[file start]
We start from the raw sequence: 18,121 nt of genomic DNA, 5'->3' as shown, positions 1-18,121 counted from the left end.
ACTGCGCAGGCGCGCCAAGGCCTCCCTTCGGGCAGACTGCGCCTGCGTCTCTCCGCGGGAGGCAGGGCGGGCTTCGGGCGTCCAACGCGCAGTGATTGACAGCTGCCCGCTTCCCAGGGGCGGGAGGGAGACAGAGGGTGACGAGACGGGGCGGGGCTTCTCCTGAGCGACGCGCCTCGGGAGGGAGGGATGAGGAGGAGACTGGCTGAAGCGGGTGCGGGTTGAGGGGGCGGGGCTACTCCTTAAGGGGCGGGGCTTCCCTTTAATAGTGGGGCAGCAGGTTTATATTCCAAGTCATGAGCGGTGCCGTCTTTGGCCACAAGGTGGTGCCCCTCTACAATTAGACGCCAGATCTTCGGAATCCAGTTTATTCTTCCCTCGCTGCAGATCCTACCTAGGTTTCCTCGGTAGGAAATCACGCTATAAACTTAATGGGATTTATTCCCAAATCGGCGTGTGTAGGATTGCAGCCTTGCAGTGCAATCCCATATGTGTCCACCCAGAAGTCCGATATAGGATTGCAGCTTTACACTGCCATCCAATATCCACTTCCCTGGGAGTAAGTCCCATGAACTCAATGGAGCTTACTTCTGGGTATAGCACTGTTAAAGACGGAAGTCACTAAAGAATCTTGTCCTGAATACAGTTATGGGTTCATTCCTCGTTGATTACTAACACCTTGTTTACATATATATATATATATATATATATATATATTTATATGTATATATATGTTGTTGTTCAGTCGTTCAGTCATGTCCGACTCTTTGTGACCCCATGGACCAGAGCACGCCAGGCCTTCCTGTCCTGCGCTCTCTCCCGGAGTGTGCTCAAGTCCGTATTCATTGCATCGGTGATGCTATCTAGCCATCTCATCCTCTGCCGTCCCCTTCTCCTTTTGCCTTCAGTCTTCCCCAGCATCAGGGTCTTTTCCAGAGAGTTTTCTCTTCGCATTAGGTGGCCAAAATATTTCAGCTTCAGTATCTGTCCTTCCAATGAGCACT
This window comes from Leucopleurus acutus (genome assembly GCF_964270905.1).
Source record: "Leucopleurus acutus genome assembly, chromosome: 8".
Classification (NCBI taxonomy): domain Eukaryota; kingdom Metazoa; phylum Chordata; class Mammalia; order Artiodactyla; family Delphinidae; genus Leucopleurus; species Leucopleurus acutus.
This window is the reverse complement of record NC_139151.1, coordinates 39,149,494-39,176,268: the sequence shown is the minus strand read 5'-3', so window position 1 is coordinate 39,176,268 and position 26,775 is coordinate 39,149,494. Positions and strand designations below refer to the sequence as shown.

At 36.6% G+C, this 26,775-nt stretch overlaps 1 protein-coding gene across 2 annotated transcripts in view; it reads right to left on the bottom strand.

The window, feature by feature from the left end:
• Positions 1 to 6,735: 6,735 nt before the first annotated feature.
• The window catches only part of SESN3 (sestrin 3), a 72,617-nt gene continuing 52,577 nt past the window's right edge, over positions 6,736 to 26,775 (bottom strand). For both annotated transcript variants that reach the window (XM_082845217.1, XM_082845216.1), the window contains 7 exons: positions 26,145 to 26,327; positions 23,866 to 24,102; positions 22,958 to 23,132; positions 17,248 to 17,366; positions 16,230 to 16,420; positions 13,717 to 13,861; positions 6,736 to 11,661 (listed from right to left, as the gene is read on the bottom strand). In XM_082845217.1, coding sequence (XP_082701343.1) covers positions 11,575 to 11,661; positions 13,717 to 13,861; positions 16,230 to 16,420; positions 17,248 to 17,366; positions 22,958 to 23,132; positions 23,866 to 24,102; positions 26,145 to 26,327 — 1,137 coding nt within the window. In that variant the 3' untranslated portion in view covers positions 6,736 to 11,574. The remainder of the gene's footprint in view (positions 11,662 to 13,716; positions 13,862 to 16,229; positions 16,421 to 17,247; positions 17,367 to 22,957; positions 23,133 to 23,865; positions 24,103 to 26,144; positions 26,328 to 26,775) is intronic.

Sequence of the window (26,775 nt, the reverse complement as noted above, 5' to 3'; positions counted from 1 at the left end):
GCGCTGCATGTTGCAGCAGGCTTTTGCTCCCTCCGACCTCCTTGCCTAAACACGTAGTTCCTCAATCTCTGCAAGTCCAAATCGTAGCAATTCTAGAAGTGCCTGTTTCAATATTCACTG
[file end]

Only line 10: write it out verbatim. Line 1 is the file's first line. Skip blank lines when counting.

• The window catches only part of SESN3 (sestrin 3), a 72,617-nt gene continuing 52,577 nt past the window's right edge, over positions 6,736 to 26,775 (bottom strand). For both annotated transcript variants that reach the window (XM_082845217.1, XM_082845216.1), the window contains 7 exons: positions 26,145 to 26,327; positions 23,866 to 24,102; positions 22,958 to 23,132; positions 17,248 to 17,366; positions 16,230 to 16,420; positions 13,717 to 13,861; positions 6,736 to 11,661 (listed from right to left, as the gene is read on the bottom strand). In XM_082845217.1, coding sequence (XP_082701343.1) covers positions 11,575 to 11,661; positions 13,717 to 13,861; positions 16,230 to 16,420; positions 17,248 to 17,366; positions 22,958 to 23,132; positions 23,866 to 24,102; positions 26,145 to 26,327 — 1,137 coding nt within the window. In that variant the 3' untranslated portion in view covers positions 6,736 to 11,574. The remainder of the gene's footprint in view (positions 11,662 to 13,716; positions 13,862 to 16,229; positions 16,421 to 17,247; positions 17,367 to 22,957; positions 23,133 to 23,865; positions 24,103 to 26,144; positions 26,328 to 26,775) is intronic.